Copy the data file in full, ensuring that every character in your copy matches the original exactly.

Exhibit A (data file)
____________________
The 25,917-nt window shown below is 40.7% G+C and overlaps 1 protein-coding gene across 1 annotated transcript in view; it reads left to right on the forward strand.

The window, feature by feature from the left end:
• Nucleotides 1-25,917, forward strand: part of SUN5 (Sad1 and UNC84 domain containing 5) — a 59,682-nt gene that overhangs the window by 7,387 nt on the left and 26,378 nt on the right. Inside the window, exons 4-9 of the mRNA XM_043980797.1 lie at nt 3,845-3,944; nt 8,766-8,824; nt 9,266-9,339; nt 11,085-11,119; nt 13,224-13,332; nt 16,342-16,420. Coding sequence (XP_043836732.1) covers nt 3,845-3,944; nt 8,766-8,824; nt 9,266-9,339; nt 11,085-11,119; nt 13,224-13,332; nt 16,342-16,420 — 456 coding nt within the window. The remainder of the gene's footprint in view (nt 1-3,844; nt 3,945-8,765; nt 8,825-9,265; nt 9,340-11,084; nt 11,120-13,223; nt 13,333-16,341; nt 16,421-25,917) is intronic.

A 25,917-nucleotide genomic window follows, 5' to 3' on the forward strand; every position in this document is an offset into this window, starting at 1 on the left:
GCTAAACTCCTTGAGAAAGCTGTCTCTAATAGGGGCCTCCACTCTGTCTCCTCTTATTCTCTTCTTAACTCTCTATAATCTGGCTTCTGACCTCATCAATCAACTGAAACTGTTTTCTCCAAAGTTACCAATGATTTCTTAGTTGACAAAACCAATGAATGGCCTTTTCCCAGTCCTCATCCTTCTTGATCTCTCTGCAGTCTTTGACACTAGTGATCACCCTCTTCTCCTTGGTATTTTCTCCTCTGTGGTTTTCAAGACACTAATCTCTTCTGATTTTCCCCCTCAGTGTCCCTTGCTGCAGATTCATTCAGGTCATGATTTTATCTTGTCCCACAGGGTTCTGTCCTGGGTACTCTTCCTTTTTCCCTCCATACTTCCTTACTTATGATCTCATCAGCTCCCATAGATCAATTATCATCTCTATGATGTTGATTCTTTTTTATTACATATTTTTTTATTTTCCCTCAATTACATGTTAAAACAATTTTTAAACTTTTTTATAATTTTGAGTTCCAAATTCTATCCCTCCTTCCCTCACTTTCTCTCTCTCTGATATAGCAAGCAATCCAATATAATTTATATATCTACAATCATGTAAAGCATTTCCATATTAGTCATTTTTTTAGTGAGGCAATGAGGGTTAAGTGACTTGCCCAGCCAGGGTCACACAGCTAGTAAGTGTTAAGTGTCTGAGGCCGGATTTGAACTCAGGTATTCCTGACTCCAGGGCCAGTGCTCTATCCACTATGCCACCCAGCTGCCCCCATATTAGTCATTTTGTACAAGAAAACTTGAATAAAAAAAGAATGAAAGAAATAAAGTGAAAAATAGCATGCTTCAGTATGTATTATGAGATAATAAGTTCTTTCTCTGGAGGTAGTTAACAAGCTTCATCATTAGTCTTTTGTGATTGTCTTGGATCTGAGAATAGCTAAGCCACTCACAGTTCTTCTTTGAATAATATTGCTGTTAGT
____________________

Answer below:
The 25,917-nt window shown below is 40.7% G+C and overlaps 1 protein-coding gene across 1 annotated transcript in view; it reads left to right on the forward strand.

The window, feature by feature from the left end:
• Nucleotides 1-25,917, forward strand: part of SUN5 (Sad1 and UNC84 domain containing 5) — a 59,682-nt gene that overhangs the window by 7,387 nt on the left and 26,378 nt on the right. Inside the window, exons 4-9 of the mRNA XM_043980797.1 lie at nt 3,845-3,944; nt 8,766-8,824; nt 9,266-9,339; nt 11,085-11,119; nt 13,224-13,332; nt 16,342-16,420. Coding sequence (XP_043836732.1) covers nt 3,845-3,944; nt 8,766-8,824; nt 9,266-9,339; nt 11,085-11,119; nt 13,224-13,332; nt 16,342-16,420 — 456 coding nt within the window. The remainder of the gene's footprint in view (nt 1-3,844; nt 3,945-8,765; nt 8,825-9,265; nt 9,340-11,084; nt 11,120-13,223; nt 13,333-16,341; nt 16,421-25,917) is intronic.

A 25,917-nucleotide genomic window follows, 5' to 3' on the forward strand; every position in this document is an offset into this window, starting at 1 on the left:
GCTAAACTCCTTGAGAAAGCTGTCTCTAATAGGGGCCTCCACTCTGTCTCCTCTTATTCTCTTCTTAACTCTCTATAATCTGGCTTCTGACCTCATCAATCAACTGAAACTGTTTTCTCCAAAGTTACCAATGATTTCTTAGTTGACAAAACCAATGAATGGCCTTTTCCCAGTCCTCATCCTTCTTGATCTCTCTGCAGTCTTTGACACTAGTGATCACCCTCTTCTCCTTGGTATTTTCTCCTCTGTGGTTTTCAAGACACTAATCTCTTCTGATTTTCCCCCTCAGTGTCCCTTGCTGCAGATTCATTCAGGTCATGATTTTATCTTGTCCCACAGGGTTCTGTCCTGGGTACTCTTCCTTTTTCCCTCCATACTTCCTTACTTATGATCTCATCAGCTCCCATAGATCAATTATCATCTCTATGATGTTGATTCTTTTTTATTACATATTTTTTTATTTTCCCTCAATTACATGTTAAAACAATTTTTAAACTTTTTTATAATTTTGAGTTCCAAATTCTATCCCTCCTTCCCTCACTTTCTCTCTCTCTGATATAGCAAGCAATCCAATATAATTTATATATCTACAATCATGTAAAGCATTTCCATATTAGTCATTTTTTTAGTGAGGCAATGAGGGTTAAGTGACTTGCCCAGCCAGGGTCACACAGCTAGTAAGTGTTAAGTGTCTGAGGCCGGATTTGAACTCAGGTATTCCTGACTCCAGGGCCAGTGCTCTATCCACTATGCCACCCAGCTGCCCCCATATTAGTCATTTTGTACAAGAAAACTTGAATAAAAAAAGAATGAAAGAAATAAAGTGAAAAATAGCATGCTTCAGTATGTATTATGAGATAATAAGTTCTTTCTCTGGAGGTAGTTAACAAGCTTCATCATTAGTCTTTTGTGATTGTCTTGGATCTGAGAATAGCTAAGCCACTCACAGTTCTTCTTTGAATAATATTGCTGTTAGT